I scored it a 8. The group average was 8
5. Amrut Peated 46% Very powerful smell, characterful. Was met with a sounds of approval from the rest of the room. A very peated taste which to most in this group was nectar. Ticked all the boxes. It wasn’t as well rounded as many peated whiskys I’ve tasted, but it was all the more distinctive because of that, and therefore more interesting.

I scored it a 9. The group average was 8.88
6. Bowmore 12. Fruity, spicy, slightly peaty.

Tasted very fresh, very cooling. Some said slightly minty. It was obviously a very smooth, well accomplished example of the Islay style

I scored it a 8. The group average was 7.75

I correctly spotted the three Amrut whiskies as they went past during the evening, and was very close to the Bowmore and the Highland Park (Island style whiskys can be hard to split out from Speysides), but then the three Indian expressions are very distinct and I only had three to choose from. Likewise, I know what the shape of a Scottish Single Malt taste is like so spotting ones that were obviously out of kilter was easy.

To be fair, I also bought a bottle of Amrut Fusion the other weekend, just before it was awarded number 3 in the world by Jim Murray (which caused supplies to dry right up), so I’d hoped I’d at least spot that one.

The surprise finish was a small sample of Amrut Peated Cask Strength as an unprecented whisky number 7. This totally demolished the competition and, unfortunately, nearly demolished me too. By this time, my lift home was parked outside and was pointedly looking at its watch, so I sadly made my excuses and left before I made a greater fool of myself.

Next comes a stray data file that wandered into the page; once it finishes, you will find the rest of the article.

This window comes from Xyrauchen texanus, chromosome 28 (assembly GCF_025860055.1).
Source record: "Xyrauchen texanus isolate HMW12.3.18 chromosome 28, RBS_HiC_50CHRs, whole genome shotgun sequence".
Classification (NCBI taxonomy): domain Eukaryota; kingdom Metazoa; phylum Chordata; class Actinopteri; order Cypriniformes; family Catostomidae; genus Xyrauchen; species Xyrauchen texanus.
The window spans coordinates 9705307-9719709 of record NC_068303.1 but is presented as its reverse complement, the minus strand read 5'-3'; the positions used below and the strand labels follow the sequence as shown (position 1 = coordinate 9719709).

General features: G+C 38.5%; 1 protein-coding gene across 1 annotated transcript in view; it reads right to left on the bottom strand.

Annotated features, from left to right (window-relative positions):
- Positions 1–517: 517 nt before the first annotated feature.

I’m normally fairly sensible (boring?) when I go out drinking, no more than 3 pints of an evening as a rule, but I do sometimes get hugely over excited when in a friendly crowd and the alcohol’s been flying and there’s a shared topic of conversation you can really get your teeth into. Sadly, there’ve been times in the past when that’s led to an embarrasingly crippling hangover the morning afterwards (I’m thinking Stevenage here..) so I clearly need to take more advice from Yoda. Control, I must learn Control.

Another thing that has been clear for a long while and was reinforced this evening, in case it isn’t bleedin obvious by my collection, I do like an interesting peated single malt. Apparently a sherry finished Connemara has just been released, which is well worth watching out for.